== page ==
On a daily basis I have to turn complicated tax issues into a simple discussion. A discussion that I have to discuss/teach very often is the Federal Estate Tax. Before we discuss the easy way to determine your Federal Estate Tax bill some caveats:
- The calculations below are commonly referred to as “Napkin Math.” Meaning, it is simplified and thus can be done on the back of a napkin. We are not using exact numbers, exact deductions, exact credits, etc. Rather, I am providing tools to understand what the Federal Estate Tax actually is, and how it affects people.
- Second, I am not dealing with State Estate Taxes (Yeah bet you didn’t know that your state may have one!). There are 18 states with separate Estate Taxes, known as Decoupled States. We will talk about them in another post.
- Third, this post is not meant to start a fight about the Estate tax (or when used as political rhetoric – Death Tax), but rather educate how the current system works.
- The number we we come up with – is due and owing within 9 months from date of death, in cash. The government has no interest in property – leads to a huge amount of liquidity issues that we will discuss in a different post (again, this a generality, the government allows farms and small businesses to extend their payment).
- Before completing your 706 form – also unofficially known as your LAST TAX RETURN EVER – speak with a qualified attorney or CPA (but from my experience, most CPAs know very little about this area).
Phew, with all those caveats out of the way lets get down to “work”!
Calculating your Estate Taxes
First we need a person’s Gross Estate, i.e. everything they own. If it is owned jointly then we will use one-half of that value (this may be different in community property states but there are only 9 of you and no where near my state so I am going to ignore you guys for now). Also when we take the gross estate – we have to minus an liabilities owed on that asset. Once we have that Gross Estate we then minus the Credit Shelter Amount. The Credit Shelter Amount is (simply put) a coupon that the government gives you; it allows you to pass that amount of assets to a non-marital U.S. Citizen beneficiary. This year a decedent can pass $2,000,000 tax free; in 2009 that number is $3,500,000, in 2010 it is unlimited; and then in 2011 we are back down to $1,000,000.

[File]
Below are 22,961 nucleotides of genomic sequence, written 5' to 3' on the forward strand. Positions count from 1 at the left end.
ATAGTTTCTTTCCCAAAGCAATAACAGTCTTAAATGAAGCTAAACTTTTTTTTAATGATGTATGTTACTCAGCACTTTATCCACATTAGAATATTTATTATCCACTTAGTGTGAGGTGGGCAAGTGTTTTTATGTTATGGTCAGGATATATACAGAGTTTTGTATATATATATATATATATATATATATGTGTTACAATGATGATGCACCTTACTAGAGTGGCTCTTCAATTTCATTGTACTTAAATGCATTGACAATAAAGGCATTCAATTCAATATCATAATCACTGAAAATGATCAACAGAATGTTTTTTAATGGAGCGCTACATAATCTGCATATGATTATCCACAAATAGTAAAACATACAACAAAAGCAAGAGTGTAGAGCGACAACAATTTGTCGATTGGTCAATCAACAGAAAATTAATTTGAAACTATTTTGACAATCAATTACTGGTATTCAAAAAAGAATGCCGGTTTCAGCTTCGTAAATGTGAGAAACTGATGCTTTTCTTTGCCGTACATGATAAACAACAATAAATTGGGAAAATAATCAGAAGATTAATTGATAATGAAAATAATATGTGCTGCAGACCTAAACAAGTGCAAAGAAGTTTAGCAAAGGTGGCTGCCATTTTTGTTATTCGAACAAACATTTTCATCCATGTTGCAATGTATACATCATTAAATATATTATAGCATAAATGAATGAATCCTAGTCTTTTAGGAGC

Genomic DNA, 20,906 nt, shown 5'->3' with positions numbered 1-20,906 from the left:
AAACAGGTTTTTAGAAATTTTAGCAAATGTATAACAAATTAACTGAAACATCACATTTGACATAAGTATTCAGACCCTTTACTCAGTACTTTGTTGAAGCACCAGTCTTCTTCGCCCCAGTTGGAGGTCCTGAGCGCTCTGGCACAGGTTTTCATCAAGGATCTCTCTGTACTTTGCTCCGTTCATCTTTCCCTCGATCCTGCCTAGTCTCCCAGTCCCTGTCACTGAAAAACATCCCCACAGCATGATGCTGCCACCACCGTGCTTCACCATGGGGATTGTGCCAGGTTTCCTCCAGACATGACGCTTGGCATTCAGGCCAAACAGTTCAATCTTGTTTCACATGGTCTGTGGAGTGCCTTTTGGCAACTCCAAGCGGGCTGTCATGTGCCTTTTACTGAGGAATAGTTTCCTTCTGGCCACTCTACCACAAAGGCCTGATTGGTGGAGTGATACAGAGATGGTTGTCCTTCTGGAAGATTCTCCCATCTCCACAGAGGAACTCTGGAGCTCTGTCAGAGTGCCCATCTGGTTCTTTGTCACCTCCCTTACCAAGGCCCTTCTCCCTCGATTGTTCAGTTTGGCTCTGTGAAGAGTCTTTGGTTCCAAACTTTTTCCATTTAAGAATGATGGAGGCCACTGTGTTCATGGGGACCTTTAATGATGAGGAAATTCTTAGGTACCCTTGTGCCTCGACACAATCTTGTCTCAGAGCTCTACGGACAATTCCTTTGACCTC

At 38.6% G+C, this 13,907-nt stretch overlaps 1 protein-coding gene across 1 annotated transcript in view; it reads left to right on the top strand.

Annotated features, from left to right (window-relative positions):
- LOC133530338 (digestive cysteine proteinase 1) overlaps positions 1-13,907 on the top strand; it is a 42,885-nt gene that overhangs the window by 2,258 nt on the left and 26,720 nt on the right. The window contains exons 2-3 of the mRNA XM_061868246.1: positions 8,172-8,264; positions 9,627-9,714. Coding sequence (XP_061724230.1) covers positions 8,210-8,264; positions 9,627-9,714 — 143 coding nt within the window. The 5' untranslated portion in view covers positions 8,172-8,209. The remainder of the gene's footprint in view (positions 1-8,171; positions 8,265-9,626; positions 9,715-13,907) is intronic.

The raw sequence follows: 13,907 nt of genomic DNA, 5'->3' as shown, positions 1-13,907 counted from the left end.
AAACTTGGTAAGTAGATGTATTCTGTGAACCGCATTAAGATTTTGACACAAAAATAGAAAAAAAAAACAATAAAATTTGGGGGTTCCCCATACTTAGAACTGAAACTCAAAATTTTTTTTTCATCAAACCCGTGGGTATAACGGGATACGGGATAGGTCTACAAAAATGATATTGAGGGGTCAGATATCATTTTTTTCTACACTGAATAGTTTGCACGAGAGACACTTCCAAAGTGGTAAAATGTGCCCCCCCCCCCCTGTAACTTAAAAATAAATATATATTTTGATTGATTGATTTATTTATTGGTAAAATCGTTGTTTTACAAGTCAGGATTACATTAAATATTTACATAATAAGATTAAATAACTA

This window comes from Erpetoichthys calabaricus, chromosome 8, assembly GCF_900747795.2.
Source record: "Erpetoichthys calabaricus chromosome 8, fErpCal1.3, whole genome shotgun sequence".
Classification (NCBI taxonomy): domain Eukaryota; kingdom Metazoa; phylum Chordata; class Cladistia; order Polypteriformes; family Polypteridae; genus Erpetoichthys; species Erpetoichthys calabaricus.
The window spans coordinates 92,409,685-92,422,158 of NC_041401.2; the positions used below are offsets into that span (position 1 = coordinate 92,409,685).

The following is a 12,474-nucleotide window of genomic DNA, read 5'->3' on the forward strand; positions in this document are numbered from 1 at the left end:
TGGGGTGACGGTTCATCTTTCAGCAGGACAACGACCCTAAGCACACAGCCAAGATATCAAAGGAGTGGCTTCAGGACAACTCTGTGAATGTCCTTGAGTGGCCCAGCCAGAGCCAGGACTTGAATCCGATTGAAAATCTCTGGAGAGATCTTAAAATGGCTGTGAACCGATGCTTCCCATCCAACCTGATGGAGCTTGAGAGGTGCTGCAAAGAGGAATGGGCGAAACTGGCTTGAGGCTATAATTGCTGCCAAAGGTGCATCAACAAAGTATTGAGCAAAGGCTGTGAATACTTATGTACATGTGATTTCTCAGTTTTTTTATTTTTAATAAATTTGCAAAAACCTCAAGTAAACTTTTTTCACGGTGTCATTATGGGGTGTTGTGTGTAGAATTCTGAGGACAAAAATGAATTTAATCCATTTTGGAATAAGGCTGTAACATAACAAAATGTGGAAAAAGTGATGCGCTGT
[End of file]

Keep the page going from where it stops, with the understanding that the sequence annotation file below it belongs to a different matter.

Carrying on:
After we minus the Credit Shelter Amount, we have the Taxable Estate. We then minus any assets given to a spouse (Marital Deduction) or given to a charity (Charitable Deduction). This Taxable Estate is then multiplied by 50%, remember, we are using napkin math! The number you come up with is your Net Taxes owed.
THAT’S IT FOLKS – How do I do all this on the back of napkin? It is this easy:
-Credit Shelter Amount
THIS IS THE AMOUNT OWED TO THE U.S. GOVERNMENT
We have Mr. Chauvinistic – He owns EVERYTHING in his family. His assets include $10,000,000 Taxable Portfolio (i.e. not qualified money), and a home worth $4,000,000 (no mortgage – remember napkin math). So lets get to it.
- (Credit Shelter Amount) $2,000,000
- (Marital Deduction) Everything goes to the Wife
- (Charitable Deduction)ZERO
(Taxable Estate) 0
What happened here? He left $14,000,000 but owed no taxes? Simple – his Marital Deduction covered everything! However, now Mrs. Chauvinistic dies
(Assets) $14,000,000 (ignore growth for now)
-Credit Shelter Amount$2,000,000 (she dies this year after the heart break of losing her husband
This family loses both parents and now has to pay the U.S. Government $6,000,000. I have talked about how to reduce this amount (here) and will continue to do so in future posts.
P.S. Lets look what happens to the same numbers 2011:
Assets$14,000,000 (ignore growth for now)
-Credit Shelter Amount $1,000,000 (she dies this year after the heart break of losing her husband)
AN EXTRA $500K!
Any questions or comments?!